Fighting with the Sky

Watchmen 2: Dissecting the Silk Spectres [Movie Monday]

Posted on: September 14, 2009

This post comes from Amanda at The Undomestic Goddess (on Twitter as @TheUndomestic).  Be sure to also check out her feminist projects: The Undomestic 10 interview series and the tumblr This is What a Feminist Looks Like. Last week, Amanda had a guest post about her reactions to Watchmen based on the graphic novel, prior to seeing the movie.  This is her follow-up post featuring her reactions after seeing the movie.

silk spectreI’ve given the women of Watchmen more thought, and having read the critical essays found in Watchmen and Philosophy, have concluded that the novel works towards a new feminism found with Silk Spectre II (aka Laurie), and that Silk Spectre I (Sally) is a mere product of her era – working to join the boys’ club while still milking her feminine sexuality.

First, let us look at Laurie.  Laurie rejects the costume her mother chooses for her, and by the novel’s end, asks for a more pracitcal outfit that protects her, and suggests that she carry a gun (heck yes, bad-asery).  The gun also is a nod to her father, The Comedian, who carried one with his ensemble, which also allows Laurie to make the move toward androgyny where her outfit can no longer be defined as positively male or positively female.  This is ultimately the goal of equality in the sense of the superhero scene: the socialized gender-specific dress is eradicated and what is left are individual with unique skills and abilities.

This differs from Sally, who plays up her femininity to the point of caricature.  Whether she does this purposefully (she did know how to play off her sex appeal to garner publicity for herself…a proto-Julia Allison, perhaps?) or not, the end result of inequality shows in the way her admierers and eve colleauges treat her.  Her fans send her pronos of her, which she finds “flattering,” and which Lauries finds “disgusting.”  To Sally, the success may be the attention, regardless of the platform, while Laurie refuses to compromise herself and is horrifies that her mother allows it (perhapds in this, Laurie is just as stubborn as Rorschach in surrendering principles).

And of course, there is the rape scene.  The Comedian may have a record of abusing women, even gunning down his pregnant Vietnamese lover, but treats Sally, supposedly an equal on the same crime-fighting level, just the same.  Both her and The Hooded Justice feel that Sally was asking for it: The Comedian taunts her for dressing so provocatively, and tells her that she means “No” spelled “Y-e-s,” and The Hooded Justice, after fighting The Comedian off of her, tells her, “For god’s sake, cover yourself!”  Years later, Sally afmits she felt she had a part in bringing the whole thing about.  The movie actually left this line out, and I was actually glad for it, as after 2 and a half hours, there wasn’t enought time to really get into the depth of meaning behind this complicated relationship between Sally and The Comedian.  Instead, Sally says to Laurie, “I could never stay mad at him [The Comedian] because he gave me you.”  Aw.  Tie a ribbon on it, we’re done.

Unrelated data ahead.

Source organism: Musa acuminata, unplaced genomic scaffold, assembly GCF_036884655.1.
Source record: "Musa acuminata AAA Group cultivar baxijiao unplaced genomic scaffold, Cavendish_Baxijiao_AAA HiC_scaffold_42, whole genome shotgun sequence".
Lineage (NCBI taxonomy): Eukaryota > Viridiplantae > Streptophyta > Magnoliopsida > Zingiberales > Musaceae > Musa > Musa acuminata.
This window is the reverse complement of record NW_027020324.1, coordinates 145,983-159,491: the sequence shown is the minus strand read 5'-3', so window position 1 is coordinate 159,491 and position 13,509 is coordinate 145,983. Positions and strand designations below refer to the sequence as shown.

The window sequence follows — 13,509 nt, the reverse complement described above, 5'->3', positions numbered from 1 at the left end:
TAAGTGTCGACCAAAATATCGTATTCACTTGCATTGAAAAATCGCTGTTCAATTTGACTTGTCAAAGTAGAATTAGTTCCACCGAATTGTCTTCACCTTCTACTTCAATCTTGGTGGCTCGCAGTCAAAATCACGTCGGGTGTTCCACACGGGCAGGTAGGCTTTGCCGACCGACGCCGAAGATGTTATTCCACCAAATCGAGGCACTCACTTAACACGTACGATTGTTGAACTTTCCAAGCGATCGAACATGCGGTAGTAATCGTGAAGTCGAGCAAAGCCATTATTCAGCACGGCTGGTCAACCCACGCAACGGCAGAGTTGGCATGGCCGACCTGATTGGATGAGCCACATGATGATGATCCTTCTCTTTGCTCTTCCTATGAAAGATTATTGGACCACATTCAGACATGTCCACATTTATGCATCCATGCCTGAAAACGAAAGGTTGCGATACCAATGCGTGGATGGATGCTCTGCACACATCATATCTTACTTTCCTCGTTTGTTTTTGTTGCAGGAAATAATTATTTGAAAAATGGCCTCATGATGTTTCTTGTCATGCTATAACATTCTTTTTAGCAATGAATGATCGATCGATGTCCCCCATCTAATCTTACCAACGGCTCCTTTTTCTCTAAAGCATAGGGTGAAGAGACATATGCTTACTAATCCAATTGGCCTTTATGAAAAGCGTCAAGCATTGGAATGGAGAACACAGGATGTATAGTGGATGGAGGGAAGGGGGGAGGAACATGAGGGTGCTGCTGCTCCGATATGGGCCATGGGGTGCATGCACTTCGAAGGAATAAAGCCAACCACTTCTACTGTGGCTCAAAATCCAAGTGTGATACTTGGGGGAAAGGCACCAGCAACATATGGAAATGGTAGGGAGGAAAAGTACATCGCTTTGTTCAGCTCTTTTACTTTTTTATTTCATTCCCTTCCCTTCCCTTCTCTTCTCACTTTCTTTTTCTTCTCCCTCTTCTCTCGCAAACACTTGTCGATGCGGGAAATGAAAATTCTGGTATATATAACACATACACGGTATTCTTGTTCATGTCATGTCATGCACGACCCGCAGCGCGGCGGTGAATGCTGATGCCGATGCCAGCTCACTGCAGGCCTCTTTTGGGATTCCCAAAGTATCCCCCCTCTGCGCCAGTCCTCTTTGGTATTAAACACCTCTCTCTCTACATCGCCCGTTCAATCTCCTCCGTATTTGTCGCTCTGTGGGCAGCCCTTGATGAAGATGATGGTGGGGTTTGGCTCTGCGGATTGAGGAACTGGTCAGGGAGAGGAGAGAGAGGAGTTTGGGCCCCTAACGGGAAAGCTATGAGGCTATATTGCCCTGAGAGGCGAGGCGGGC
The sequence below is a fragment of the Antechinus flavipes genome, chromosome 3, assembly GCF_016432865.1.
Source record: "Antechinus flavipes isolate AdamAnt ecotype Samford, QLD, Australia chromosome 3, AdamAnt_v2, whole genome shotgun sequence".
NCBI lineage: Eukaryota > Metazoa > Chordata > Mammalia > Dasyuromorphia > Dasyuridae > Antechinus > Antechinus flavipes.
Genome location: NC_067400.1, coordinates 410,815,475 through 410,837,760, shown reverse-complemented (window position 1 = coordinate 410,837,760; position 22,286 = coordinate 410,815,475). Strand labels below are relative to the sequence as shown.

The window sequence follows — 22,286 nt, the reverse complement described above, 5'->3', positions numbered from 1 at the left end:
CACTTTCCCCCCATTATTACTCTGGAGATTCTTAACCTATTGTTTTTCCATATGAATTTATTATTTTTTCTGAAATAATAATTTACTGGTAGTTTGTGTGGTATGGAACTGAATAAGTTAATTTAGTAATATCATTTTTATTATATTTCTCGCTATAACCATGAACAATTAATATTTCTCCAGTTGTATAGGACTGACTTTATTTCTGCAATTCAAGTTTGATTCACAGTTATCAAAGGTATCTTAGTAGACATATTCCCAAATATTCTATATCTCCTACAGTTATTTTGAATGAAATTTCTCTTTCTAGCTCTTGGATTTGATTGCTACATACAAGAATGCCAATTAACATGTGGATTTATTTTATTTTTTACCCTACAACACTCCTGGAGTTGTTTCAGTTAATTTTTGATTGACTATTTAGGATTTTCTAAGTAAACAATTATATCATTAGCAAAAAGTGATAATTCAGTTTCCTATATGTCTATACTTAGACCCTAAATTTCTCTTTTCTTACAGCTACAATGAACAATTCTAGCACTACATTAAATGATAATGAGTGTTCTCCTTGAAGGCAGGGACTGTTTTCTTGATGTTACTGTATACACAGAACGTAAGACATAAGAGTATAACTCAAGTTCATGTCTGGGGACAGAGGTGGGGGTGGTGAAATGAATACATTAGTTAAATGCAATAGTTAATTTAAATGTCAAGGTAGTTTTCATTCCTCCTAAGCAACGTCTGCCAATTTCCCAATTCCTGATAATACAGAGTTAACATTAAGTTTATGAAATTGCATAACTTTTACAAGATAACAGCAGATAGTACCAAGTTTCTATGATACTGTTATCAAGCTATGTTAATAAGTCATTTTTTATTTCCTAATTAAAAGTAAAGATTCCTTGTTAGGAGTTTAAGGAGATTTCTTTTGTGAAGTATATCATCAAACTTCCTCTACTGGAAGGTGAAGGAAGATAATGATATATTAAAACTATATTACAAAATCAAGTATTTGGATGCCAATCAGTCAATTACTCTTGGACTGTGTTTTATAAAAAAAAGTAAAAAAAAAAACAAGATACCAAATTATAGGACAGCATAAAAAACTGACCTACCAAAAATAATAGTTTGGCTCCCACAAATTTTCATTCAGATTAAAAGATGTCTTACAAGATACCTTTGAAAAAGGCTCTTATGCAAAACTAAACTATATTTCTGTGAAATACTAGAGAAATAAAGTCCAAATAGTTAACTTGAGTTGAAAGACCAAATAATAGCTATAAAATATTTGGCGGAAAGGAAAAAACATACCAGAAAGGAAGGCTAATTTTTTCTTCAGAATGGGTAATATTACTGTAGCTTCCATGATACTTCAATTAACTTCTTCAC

But in the novel, things are not packaged so neatly.  Sally and The Comedian have another sexual encounter, this time consensual.  Is this love?  Is this a complicated victimized feeling confused as love?  We are given few answeres, and that may very well be the point.  In a later scene, we see how deeply The Comedian feels for Laurie, his daughter, and yet Sally still yells furiously at him.  As readers/viewers, we are torn; we feel for The Comedian’s exclusion from family life, but cannot forvie him for his past assault and attempted rap.  And this is precisely the point of the novel; none of the characters are neither all good nor all evil, and therein lies the dilemma of who or what can be considered moral and/or heroic.

But again, we are left with “a feminist hope” in Laurie to usher in a new wave of female superheroes.  I was pleased that Zac Snyder only had her cry ONCE in the movie, at a very pivotal scene, and she holds her own in every fight scene (I suppose she does this in the book as well, but it was clearer to me in the film).  She also has a realization halfway through the novel to suddenly take life on her own terms; all her life she had played puppet to her motehr living out her own superhero fantaises through her, then she was kept around by the government to keep Dr. Manhattan “happy” (aka laid), and by the novel’s end, she’s with Dan, the second Nite Owl, under ner names so that her mother doesn’t even recognize her (a very clear claim of independence), and as mentioned before, talks about changing up her costume so that she can fight crime more effectively and practically (atta girl).  I feel safe knowing that feminism rests in her hands.


1 Response to "Watchmen 2: Dissecting the Silk Spectres [Movie Monday]"

[…] This post was mentioned on Twitter by Laura. Laura said: Check out this awesome guest post from @TheUndomestic about Watchmen for Movie Monday! […]

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